I intend to review â€Å"The Bush Doctrine and the Iraq War: Neoconservatives vs. Realists† by Brian C. Schmidt and Michael C. Williams. The reason for choosing this article for review is simply because of its relevance today throughout the Middle East and how the American foreign policy is drastically changing the dynamics of the world. Schmidt and Williams use the elements of the neoconservative Bush Doctrine to show the direct contrast between realists and neoconservatives. The authors use the Bush Doctrine as an anchor to demonstrate realists’ anti-war views as the Bush Doctrine â€Å"provided the key rationale for the Iraq War. This is the main theme of the paper and the authors express this throughout the paper in a fascinating, enthralling fashion. The previously supported neoconservative project has been fatally wounded through its invasion of Iraq. The Bush Doctrine does in fact â€Å"represent an abrupt and unprecedented shift in American foreign policy. â⠂¬  The United States of America had been the most influential nation in the entire world (â€Å"land of opportunity†), with its huge military force and dominate economic position, but with this doctrine came a wave of unexpected anti-Americanism.Schmidt and Williams make reference to Morgenthau and his struggles to â€Å"to convince American foreign policy officials of the dangers of conceptualizing the national interest in universalistic moral terms. † I agree with his mind-set that the Iraqi invasion was â€Å"national-suicide† and bruised the image of America worldwide. His vision that spreading democracy would result in disaster may have been pessimistic but was completely accurate. American realists were right from the offset; they believed that it was â€Å"unnecessary and counterproductive to invade Iraq. † And in hindsight they were extremely correct.However they failed to â€Å"steer America away from the road to war. † If all the eviden ce was weak, vague, and â€Å"baseless† , why did realists fail to persuade the public that the invasion would prove to be disastrous? This is what Schmidt and Williams set out to solve. One of the most chilling yet accurate quotes of the article is: â€Å"their wisdom only taking flight at dusk—when most of the damage has already been done. † It was important to publish these ideas to demonstrate how gullible the American public (and even Congress) were in following the Bush administration to war and to ensure that this aggressive strategy is never repeated.It was also important to publish this article to illustrate the future implications of the Iraqi war on the U. S foreign policy. Schmidt and Williams use different methods throughout the article to reach their conclusions. They state and evaluate the arguments that realists adopted in order to defer America from invading Iraq. They also demonstrate the tactics used by neoconservatives to undermine and defeat realists in the lead up to the war in Iraq. The authors engage in these different methods to reach conclusions as to why realism ultimately failed in the Iraqi debate.The subjects in this article are visibly neoconservatives and realists. It is clear from this article that neoconservatives and realists share a very different outlook. One of the most accurate yet sombre quotes is: â€Å"As Mearsheimer sees it, realism quickly unravels the neoconservatives' faulty logic and explains the current reality of the Iraq situation. † This statement oppresses me as it was too late to materialize and fight against the decision to invade Iraq. The authors draw on John Ikenberry and his belief that terrorists â€Å"â€Å"cannot be deterred because they are either willing to die for their cause or able to escape retaliation. This is a brilliant quote used by Schmidt and Williams in this article as it shows the apparent ruthlessness of these ‘terrorists’. They use elements o f the Bush Doctrine to demonstrate the tactics used by neoconservatives to persuade the American public towards supporting the invasion of Iraq. Drawing on these elements is a very intriguing technique and draws the reader in. The authors point out from the offset that the Bush Doctrines goal was for the United States â€Å"to preserve its hegemonic position for the indefinite future. † This is a brash statement demonstrates neoconservative’s belief in a unipolar America.By referring to the Bush Doctrine in this article the authors demonstrate the idealistic notions of neoconservatives and their belief that America â€Å"leadership as a prerequisite for an orderly and peaceful world. † The authors use a brilliant quote to depict the neoconservatives ultimately naive and unipolar view that ‘one-size fits all’: â€Å"American hegemony is the only reliable defence against a breakdown of peace and international order. † The authors cleverly repro duce a metaphor used by Mearsheimer: â€Å"Wilsonism with teeth† which brilliantly depicts neoconservatives’ absolute belief in unilateralism and America being the sole superpower.It captured my attention as a reader drawing me in to the article. Schmidt and Williams make reference to Walt’s argument: â€Å"how can other states be comfortable and secure when U. S. decisions affect all of their interests, and when the United States is strong enough to act pretty much as it wishes? † This is a brilliant rhetoric question which draws the reader in. Through the use of rhetoric question the author’s emphasis their point that the United States do in fact pose a huge threat to the rest of the world. The authors use impeccable language to express their point that neoconservative and realist views are in direct contrast.Alliteration (‘p’ repetition) is used in the following sentence which, in my opinion as a reader, draws the audience in becaus e of its dramatic and memorable effect: â€Å"Rather than a prescription for peace, as most realists maintain, neoconservatives view balance-of power politics as both unnecessary and a hindrance to achieving American national interests, while America's preeminent position in the world obviates the need for traditional balance-of-power diplomacy. † Schmidt and Williams state that realism â€Å"lacks any view beyond narrowly strategic material calculation, narrowly pragmatic judgment, or pluralist competition. I agree with this statement, realists to carry a very pessimistic, strategic view. This is not suitable in modern politics due to globalization. In my opinion the major weakness of the article is that Schmidt and Williams fail to give a solid resolution to the problem and how to restore America’s image abroad and how to improve the future of the US foreign policy. In the conclusion Schmidt and Williams ask the all-important question: â€Å"can realism make its an alytic positions politically powerful? † In my opinion the answer is yes but only if realists develop their ideas to suit the modern world today.Traditional realism has most definitely surpassed, however, following the full failure of the Bush administration, realists will be called upon in order to guide the American foreign policy and restore its pride and glory that took centuries to build. In my essay I reviewed the article â€Å"The Bush Doctrine and the Iraq War: Neoconservatives vs. Realists† by Brian C. Schmidt and Michael C. Williams. I decided to illustrate the main theme at the start of my essay and explained why I thought it was important that these ideas were published.I followed by explaining the author’s methodology and described the basic results from their research. I proceeded by declaring the articles strengths and weaknesses, particularly focusing on the writing skills used by Schmidt and Williams. Finally, I reviewed the conclusion. I found t his article particularly interesting and thought provoking. I have always been exposed to the heroic attributes of America because of the propaganda media broadcasted; however, Brian C. Schmidt and Michael C. Williams illustrate a quite unbiased view of the nation and the possible future implications of the U. S foreign policy.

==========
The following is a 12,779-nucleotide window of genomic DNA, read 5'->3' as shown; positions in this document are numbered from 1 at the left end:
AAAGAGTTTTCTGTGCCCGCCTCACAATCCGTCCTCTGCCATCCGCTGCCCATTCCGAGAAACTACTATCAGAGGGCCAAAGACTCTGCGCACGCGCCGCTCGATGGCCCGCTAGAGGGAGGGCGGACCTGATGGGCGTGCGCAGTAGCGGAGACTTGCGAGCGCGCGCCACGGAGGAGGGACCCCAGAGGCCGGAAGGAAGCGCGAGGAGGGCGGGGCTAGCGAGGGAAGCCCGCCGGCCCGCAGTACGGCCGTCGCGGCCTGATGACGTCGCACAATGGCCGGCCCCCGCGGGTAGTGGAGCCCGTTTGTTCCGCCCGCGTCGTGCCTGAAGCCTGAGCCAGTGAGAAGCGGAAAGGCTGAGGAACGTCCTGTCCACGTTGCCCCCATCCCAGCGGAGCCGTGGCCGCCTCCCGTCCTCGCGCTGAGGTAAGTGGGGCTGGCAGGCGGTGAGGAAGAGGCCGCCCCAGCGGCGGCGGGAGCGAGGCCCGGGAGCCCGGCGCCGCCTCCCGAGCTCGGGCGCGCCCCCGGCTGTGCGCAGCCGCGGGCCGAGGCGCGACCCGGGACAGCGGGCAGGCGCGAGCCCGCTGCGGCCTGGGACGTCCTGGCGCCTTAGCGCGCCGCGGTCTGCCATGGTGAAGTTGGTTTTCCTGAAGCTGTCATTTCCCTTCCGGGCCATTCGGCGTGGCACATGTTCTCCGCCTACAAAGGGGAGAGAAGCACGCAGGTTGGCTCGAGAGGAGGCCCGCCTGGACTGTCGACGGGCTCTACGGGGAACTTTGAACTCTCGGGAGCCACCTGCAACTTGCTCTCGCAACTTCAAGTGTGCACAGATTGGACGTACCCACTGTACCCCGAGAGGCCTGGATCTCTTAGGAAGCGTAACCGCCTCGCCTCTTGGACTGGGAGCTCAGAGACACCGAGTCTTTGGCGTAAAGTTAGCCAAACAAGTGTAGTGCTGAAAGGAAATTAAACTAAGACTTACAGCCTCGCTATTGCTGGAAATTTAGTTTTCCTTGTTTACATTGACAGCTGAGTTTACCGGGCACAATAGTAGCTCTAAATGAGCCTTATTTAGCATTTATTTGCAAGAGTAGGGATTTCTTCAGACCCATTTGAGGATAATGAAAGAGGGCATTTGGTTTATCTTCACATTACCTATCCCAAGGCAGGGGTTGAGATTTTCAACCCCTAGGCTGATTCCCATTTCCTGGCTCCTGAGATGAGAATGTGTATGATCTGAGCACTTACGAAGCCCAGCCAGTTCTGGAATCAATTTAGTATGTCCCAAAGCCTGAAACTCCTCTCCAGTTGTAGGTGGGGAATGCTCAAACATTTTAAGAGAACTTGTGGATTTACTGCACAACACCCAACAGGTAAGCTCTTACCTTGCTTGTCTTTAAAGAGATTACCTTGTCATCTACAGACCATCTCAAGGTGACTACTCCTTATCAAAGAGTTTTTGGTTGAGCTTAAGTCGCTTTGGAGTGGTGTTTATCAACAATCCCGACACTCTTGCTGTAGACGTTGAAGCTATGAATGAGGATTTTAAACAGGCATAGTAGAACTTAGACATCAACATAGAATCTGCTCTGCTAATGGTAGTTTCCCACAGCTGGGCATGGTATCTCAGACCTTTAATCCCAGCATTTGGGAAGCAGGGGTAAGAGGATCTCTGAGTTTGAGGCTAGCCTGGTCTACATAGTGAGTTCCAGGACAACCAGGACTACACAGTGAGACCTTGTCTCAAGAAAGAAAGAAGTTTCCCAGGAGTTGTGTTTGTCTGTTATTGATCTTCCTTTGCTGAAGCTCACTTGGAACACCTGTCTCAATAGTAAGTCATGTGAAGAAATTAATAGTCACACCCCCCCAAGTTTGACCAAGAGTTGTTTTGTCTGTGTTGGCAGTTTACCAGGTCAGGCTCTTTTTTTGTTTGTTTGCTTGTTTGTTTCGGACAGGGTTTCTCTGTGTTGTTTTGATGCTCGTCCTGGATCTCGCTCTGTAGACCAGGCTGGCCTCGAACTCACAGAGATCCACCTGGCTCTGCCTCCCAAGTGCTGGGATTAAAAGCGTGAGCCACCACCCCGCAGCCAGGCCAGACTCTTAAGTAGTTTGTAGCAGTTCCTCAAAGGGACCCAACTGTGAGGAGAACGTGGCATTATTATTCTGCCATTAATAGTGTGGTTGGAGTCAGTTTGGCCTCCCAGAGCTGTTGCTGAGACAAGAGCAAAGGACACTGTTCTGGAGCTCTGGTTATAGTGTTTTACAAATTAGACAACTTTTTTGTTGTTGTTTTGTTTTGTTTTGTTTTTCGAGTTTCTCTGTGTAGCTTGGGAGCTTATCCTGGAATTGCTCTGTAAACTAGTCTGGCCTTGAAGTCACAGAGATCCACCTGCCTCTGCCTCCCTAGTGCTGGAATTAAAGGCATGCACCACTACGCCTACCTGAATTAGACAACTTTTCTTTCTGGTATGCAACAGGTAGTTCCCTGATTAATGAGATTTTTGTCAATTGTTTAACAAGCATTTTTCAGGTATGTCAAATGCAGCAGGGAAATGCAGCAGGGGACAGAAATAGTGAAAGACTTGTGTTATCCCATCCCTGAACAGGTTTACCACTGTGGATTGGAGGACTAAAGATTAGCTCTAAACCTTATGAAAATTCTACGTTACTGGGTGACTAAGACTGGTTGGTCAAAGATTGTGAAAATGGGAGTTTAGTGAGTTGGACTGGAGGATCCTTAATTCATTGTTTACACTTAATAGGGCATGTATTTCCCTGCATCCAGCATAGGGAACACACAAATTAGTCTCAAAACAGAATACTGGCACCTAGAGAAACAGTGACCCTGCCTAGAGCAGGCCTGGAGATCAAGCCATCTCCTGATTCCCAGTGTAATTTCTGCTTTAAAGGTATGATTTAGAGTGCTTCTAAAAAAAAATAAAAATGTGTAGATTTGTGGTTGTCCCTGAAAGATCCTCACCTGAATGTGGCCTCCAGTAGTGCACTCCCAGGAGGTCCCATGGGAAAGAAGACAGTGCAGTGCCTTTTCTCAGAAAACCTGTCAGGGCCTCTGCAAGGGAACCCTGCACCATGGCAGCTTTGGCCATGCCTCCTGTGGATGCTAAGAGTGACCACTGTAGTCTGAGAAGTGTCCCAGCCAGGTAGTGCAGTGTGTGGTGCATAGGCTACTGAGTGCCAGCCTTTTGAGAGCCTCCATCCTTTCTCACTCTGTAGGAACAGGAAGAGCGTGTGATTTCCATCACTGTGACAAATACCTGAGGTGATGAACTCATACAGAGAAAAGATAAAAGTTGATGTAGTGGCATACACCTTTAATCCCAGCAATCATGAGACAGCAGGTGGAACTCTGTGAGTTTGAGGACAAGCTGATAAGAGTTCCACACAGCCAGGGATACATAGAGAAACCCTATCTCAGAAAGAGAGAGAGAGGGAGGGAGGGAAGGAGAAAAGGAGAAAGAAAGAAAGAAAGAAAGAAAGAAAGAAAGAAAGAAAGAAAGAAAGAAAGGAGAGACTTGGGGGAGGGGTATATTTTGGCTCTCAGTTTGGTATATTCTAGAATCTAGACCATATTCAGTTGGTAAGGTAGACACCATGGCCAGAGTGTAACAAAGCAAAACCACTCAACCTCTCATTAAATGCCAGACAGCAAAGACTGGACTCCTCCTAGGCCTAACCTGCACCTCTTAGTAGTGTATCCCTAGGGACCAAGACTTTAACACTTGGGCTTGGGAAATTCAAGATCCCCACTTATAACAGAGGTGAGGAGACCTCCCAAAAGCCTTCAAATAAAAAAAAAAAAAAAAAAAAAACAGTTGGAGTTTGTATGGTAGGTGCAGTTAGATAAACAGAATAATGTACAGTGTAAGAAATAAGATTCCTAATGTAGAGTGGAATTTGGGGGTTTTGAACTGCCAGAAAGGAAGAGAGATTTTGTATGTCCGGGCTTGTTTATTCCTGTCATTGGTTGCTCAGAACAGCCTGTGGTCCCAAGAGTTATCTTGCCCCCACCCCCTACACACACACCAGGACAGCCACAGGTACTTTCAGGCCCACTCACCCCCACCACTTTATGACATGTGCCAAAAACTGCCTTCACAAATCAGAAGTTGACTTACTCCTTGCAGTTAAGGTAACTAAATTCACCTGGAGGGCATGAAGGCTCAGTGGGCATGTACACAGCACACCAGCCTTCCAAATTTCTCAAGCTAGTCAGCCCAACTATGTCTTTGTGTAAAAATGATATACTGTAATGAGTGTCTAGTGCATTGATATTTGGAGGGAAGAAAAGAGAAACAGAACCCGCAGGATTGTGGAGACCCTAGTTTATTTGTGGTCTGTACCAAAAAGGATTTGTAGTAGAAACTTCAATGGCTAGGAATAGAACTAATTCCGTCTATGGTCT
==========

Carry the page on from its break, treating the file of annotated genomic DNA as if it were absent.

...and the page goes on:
Sunday, January 5, 2020